Yes it is! DNS cache poisoning is a method of carrying out a clone website phishing attack without requiring you to click on a malicious link. This is an advanced targeted type attack and needs a whole article to itself.
We'll be looking at social engineering based clone website phishing soon ...
Types of Phishing Attacks
Broadly, phishing attacks can be classified into the following 6 categories depending upon how the attacks are carried out.
While usual phishing is like wading across the water with a massive net to catch any fish that falls in its span, spear phishing is like pinning the “big” fish with your spear. Contrary to normal phishing mail, spear phishing mail will be addressing you personally and may even carry details such as your cellular contact or home address.
Is a type of online deception that involves attackers creating a social network presence as a fictional person (fake ID) in order to lure someone into a romantic relationship. This usually begins online and the victims end up divulging sensitive information, if not downloading professed malware.
Clone Mail Phishing
In clone phishing, the attacker will create an identical replica of a trusted legitimate message (most commonly a subscribed newsletter) from a reputed institution to trick you. Either the attackers penetrate the legit source, or create a ditto copy of it.
Clone Website Phishing
This is the best way of gathering credentials. The attacker uses a phishing kit to clone the login page of a legitimate website (say amazon) you have your account on. Then, you receive an email saying you need to verify your password. You click on the link, visit the page and enter your credentials.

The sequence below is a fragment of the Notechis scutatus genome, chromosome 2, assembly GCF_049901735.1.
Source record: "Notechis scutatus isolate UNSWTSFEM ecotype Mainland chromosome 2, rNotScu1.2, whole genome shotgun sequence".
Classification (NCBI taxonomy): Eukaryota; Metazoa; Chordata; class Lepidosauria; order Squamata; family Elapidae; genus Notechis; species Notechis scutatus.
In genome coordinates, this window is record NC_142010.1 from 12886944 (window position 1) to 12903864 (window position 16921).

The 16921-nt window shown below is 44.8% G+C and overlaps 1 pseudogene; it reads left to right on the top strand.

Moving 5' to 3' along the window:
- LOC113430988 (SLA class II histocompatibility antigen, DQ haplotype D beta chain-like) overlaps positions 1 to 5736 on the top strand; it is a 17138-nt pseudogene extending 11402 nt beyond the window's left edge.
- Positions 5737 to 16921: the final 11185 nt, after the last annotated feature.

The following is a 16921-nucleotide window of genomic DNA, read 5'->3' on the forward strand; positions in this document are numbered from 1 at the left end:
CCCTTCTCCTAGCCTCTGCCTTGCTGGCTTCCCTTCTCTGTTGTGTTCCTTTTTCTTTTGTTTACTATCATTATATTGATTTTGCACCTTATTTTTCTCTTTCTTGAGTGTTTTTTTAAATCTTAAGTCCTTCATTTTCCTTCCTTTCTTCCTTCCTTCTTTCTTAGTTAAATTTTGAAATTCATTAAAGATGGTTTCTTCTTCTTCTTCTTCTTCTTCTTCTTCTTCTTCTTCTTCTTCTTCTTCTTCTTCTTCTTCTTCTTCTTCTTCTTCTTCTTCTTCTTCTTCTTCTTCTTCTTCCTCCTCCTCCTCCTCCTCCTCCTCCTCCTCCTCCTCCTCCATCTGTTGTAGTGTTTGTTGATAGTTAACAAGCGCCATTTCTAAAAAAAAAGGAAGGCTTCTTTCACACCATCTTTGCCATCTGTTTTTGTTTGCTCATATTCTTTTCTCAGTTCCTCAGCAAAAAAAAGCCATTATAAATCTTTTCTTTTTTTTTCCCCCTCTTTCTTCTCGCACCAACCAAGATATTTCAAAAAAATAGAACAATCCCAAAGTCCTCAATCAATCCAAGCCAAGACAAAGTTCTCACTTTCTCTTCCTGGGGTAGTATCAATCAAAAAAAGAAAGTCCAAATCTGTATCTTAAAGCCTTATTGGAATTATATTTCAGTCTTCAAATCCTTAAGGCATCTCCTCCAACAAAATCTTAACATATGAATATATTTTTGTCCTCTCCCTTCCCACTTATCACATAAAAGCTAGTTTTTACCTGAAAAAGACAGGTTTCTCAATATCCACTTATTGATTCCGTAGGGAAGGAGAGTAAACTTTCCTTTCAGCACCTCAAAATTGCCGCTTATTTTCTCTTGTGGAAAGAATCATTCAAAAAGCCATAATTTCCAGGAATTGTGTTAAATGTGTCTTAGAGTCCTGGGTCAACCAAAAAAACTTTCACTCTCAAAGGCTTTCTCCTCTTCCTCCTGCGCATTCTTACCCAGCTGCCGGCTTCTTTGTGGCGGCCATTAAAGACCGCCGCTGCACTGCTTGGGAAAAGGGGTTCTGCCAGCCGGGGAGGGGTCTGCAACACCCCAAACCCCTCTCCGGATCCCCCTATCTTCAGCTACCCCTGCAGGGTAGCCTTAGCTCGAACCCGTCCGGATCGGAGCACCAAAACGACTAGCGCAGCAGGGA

The phishing site records your credentials before displaying an “Incorrect password” popup and then redirects you to the real website’s login page.
On the second attempt, you are actually able to log in successfully eliminating all doubts that indeed you entered the wrong password the first time!
Vishing (voice phishing) initially began with fraudulent calls but turned malicious over time. In a classic case, you will receive an IVR call apparently from your bank, investor or some other financial institution.
The IVR will then direct you to dial your account number, CVV, PIN for some verification or KYC purpose which gets leaked to the hacker.
Although Smishing (SMS Phishing) accounts for less than 1% of attacks, they are deadly when they land. 78% of text messages are read and 37% are responded to as compared to respective 20% and 6% of emails, making this an exploitable opportunity.
How to not be a victim of Phishing?
The best way of preventing phishing is by learning to spot phishing emails.
Following are a few more tips you'd like to look at-
- Always check the spellings of the URLs in email links before clicking on them.
- If the URL of the website doesn’t start with “HTTPS”, or you cannot see a closed padlock icon next to the URL, do not click!
- Always pay attention to details of website design, while the attackers try to make it look real, there always remain flaws that can be caught.
- Browser add ons like Cloudphish can help. Even Adblock can help detect and block phishing ads. Similarly, browser integrations that come bundled with antiviruses can also help.
- Installing antivirus can help, even a free version is better than nothing. Basically, the sandbox thingy is a pretty helpful feature that helps contain malware infection.
- If you receive an email from a source that appears suspicious, contact that source with a new email, rather than replying directly.
- Regularly rotate and update your online account passwords to prevent the attacker from gaining unlimited access.
At some point, the situation will inevitably boil down to “how dedicated the cybercriminal has been in designing the mail” and “how observant you are about leaving your next digital footprint.”
The good news is that many mail services now have this inbuilt anti phishing mechanism in place which limits the possible propagation and download of malicious links.
Still, it is always better to have comprehensive network security - segmentation, DMZs, IDS/IPS, filtering, blocking, forensic logging - not just for stopping an attack but minimizing the effects in case one does happen.
Cheers and Happy Reading!